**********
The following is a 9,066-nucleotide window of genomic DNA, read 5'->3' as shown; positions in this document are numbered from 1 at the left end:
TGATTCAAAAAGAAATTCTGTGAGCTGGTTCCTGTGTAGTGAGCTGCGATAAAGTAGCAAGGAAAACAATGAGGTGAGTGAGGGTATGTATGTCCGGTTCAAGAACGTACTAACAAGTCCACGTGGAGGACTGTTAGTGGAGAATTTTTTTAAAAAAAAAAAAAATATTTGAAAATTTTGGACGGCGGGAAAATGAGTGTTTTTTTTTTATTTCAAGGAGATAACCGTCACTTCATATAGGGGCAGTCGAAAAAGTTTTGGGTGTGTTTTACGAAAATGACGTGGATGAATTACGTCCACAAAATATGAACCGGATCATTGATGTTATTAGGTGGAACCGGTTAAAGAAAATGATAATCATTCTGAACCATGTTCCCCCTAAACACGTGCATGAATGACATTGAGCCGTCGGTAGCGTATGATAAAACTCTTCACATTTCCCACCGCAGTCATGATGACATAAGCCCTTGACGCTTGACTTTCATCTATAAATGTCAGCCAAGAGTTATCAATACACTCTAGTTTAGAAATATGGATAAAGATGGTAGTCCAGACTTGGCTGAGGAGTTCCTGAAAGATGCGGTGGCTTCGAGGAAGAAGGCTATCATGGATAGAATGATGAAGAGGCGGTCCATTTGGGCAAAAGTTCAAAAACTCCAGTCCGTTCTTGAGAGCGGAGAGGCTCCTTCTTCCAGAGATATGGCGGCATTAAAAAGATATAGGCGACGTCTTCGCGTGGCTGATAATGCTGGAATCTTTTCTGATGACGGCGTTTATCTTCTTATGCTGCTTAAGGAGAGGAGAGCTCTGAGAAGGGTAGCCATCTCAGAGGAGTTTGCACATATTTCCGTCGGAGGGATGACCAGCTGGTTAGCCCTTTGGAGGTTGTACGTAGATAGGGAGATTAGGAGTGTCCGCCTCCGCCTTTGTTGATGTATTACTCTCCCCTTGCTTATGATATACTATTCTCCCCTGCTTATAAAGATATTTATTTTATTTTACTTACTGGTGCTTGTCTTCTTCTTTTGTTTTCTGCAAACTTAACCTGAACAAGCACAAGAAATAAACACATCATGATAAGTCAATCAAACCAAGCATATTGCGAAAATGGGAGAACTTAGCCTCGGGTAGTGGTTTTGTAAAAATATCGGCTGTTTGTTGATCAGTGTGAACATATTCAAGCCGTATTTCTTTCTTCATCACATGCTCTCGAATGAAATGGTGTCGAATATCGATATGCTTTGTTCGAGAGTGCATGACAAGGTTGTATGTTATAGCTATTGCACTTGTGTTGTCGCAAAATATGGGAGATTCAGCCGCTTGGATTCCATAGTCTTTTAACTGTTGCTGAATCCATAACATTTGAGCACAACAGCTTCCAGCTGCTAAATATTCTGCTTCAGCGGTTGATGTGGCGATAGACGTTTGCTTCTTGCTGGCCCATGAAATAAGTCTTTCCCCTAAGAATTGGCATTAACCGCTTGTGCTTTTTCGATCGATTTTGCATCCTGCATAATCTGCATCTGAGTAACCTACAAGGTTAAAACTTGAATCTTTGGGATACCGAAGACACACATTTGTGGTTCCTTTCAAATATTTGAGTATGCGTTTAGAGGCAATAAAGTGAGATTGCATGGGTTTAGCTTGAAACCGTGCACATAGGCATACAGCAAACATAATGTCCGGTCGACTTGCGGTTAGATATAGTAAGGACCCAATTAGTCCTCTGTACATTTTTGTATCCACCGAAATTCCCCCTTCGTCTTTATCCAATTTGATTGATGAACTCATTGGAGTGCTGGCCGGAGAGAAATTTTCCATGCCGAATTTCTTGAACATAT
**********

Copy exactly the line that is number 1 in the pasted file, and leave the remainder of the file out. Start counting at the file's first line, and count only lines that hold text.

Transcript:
The following is a 9,066-nucleotide window of genomic DNA, read 5'->3' as shown; positions in this document are numbered from 1 at the left end: